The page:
Garden Help Desk: How can I get squash without these bumps?
Courtesy Meredith Seaver
Is there anything that can be done to reduce the chance of getting squash fruit that is distorted with bumps all over the place?
If your squash fruits looked like some of today’s photos, the problem is probably one of the mosaic viruses that affect cucumbers, squash, melons, and pumpkins. The growth of infected plants can be stunted. You may see a mosaic pattern or splotching and yellow streaks on leaves, and fruits can be distorted and usually develop raised bumps or spots and lines. The fruits may also have a different texture and flavor.
These viruses spend the winter in weeds and are spread to other plants by aphids that feed on the weeds in the spring and then carry the viruses into gardens during the early growing season.
Insect feeding can spread mosaic viruses from infected to healthy plants during the gardening season, but you can also move the virus from plant to plant with tools or on your hands or gardening gloves.
Herbicide exposure, heat stress and nutrient deficiencies can worsen the symptoms on infected plants.
To reduce the risk of losing your cucumbers, squash, and melons to mosaic viruses, take steps to prevent the problem.
- Practice good weed control, especially in the fall to reduce overwintering hosts for viruses and insect vectors. Remove any weeds that you find around your garden again in the spring.
- Control aphid populations. Scout for aphids frequently and apply insecticidal soap or horticultural oil at the first sign of them. Repeat the applications as needed and as recommended on the product label.
- Exclude insects early in the season by covering your plants completely with floating row cover or very fine-meshed tulle fabric. Remove the covering once your plants begin bloom.
- If you find virus symptoms on any plants in the garden, remove them to protect your healthy plants. Leaving infected plants in the garden gives aphids more time to pick up and transfer the virus to other plants. Infected plants won’t “get better,” so there’s no reason to keep them in the garden.
- Sanitize any tools you use with susceptible plants, including any tools used to remove infected plants. It’s a good idea to keep your gardening tools clean whether or not you are having disease problems.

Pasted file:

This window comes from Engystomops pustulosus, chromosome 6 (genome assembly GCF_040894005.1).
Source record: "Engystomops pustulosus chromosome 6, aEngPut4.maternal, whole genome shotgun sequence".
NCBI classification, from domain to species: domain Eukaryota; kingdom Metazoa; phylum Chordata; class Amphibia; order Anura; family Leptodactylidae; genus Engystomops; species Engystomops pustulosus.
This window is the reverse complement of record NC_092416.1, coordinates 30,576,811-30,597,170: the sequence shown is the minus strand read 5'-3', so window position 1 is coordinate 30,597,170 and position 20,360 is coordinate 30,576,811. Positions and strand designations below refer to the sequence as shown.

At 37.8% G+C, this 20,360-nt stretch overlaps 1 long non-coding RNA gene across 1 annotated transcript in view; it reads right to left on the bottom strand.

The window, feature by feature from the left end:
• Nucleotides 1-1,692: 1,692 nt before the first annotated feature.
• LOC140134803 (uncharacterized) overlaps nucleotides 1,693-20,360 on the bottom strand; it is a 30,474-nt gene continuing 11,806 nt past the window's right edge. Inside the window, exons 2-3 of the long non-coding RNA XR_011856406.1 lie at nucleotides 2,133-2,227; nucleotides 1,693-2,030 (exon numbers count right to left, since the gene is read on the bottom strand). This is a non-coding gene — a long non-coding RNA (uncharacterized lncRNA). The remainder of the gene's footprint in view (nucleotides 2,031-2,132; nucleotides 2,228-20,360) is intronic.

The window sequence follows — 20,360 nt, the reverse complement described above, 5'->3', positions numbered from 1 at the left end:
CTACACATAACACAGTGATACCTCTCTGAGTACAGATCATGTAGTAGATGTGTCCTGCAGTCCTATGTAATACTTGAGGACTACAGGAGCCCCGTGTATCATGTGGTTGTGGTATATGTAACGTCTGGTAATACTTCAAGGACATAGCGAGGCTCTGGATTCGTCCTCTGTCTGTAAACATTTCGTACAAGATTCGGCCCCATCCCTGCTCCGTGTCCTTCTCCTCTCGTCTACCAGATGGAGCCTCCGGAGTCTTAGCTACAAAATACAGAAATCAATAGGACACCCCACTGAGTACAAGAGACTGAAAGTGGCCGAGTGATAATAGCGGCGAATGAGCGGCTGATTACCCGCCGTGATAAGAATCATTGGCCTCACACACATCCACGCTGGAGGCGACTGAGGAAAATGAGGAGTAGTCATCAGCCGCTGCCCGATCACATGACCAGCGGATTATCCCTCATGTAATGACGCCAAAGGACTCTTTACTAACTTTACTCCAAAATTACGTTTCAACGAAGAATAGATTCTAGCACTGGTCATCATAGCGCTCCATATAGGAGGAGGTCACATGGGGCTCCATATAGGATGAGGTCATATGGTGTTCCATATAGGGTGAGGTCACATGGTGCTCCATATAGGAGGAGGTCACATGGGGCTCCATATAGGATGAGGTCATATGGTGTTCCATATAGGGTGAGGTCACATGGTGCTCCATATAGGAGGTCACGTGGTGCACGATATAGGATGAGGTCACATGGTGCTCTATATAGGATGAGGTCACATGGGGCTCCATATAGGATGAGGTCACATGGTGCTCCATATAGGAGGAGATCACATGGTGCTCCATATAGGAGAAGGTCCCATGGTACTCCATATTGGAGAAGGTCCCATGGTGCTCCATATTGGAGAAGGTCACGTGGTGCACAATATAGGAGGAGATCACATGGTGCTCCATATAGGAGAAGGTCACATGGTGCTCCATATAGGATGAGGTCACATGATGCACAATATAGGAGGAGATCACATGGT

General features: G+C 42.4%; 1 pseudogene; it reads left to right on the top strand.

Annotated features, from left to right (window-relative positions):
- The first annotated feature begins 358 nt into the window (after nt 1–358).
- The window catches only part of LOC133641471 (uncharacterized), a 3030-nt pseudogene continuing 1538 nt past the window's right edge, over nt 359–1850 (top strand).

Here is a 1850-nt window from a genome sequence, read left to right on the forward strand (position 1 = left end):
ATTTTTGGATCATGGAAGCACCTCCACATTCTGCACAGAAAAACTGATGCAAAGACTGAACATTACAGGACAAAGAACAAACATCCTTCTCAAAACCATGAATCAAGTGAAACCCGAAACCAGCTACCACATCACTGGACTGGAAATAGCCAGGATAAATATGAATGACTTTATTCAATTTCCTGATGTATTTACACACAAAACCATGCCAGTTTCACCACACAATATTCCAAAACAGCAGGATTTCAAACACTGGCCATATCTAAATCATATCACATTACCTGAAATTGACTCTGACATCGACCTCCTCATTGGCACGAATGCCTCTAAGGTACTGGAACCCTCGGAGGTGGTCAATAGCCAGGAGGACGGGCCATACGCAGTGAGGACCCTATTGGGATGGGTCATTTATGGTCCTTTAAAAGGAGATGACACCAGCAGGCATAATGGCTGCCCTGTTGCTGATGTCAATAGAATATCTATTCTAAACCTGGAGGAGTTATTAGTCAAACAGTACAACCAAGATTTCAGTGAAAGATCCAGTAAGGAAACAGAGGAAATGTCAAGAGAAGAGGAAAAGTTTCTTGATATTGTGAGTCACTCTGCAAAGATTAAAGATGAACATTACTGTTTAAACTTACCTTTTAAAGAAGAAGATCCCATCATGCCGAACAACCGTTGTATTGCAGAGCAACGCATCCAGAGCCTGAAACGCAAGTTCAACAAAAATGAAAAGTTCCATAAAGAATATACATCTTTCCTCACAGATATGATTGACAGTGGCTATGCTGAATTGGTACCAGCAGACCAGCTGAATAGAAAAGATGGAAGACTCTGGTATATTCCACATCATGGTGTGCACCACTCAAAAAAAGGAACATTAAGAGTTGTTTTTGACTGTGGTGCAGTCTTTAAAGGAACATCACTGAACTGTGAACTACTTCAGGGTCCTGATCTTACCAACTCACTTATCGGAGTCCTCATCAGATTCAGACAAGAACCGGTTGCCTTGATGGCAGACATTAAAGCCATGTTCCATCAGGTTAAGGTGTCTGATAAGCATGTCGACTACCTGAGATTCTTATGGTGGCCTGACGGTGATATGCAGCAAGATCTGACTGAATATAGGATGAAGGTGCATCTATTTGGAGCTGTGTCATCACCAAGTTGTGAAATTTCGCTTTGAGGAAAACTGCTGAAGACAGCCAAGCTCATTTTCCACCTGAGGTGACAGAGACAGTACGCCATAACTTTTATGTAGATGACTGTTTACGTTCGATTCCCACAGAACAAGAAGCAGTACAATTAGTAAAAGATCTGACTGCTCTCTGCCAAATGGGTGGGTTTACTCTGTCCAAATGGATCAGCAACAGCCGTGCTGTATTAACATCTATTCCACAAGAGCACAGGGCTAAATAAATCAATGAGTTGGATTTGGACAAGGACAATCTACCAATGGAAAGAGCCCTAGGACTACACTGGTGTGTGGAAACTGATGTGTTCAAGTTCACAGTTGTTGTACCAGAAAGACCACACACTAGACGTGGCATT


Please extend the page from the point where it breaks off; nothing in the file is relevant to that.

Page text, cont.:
- Look for certified virus-free seeds if you start your plants by seed in the garden.
- Choose resistant varieties when purchasing seeds or transplants.
I keep waiting for good planting weather, but it just isn’t happening. Is there something I can plant now that won’t die if the weather stays bad for a while?
The hardier veggies in the garden- spinach, peas, lettuce, onions, broccoli, and cabbage-, etc. are loving the weather. They need to be planted while the days are still cold and the nights are a little frosty. Some gardens in the county are still having frosty nights but many others are staying a few degrees above freezing each night. Plants that are more tender- tomatoes, peppers, squash, beans, etc.-won’t freeze, but they probably won’t thrive either. You’ll need a little patience if you want to get great performance from a salsa garden, pumpkin patch, or other tender vegetables.
When tender plants are put out into the garden when soils and night temperatures are still cold, they may survive, but if they do, they’ll pause their growth and wait for better conditions. Those vegetable plants may also suffer from cold (chilling )injury and need some recovery time even though they haven’t been exposed to frost.
Seeds of tender plants like squash, cucumbers and beans won’t germinate if the soil is too cold. Tender seeds that are planted in cold, wet soil may even decay instead of germinating.
Courtesy Meredith Seaver
You can still plant some of those hardier veggies if you want to, but don’t be in a rush to get your tender plants out in the garden, unless you can give them good frost protection. Wait another week or two for better conditions before you plant seeds or set out transplants and your garden will do just as well or better than gardens that were started while conditions were still wet and chilly.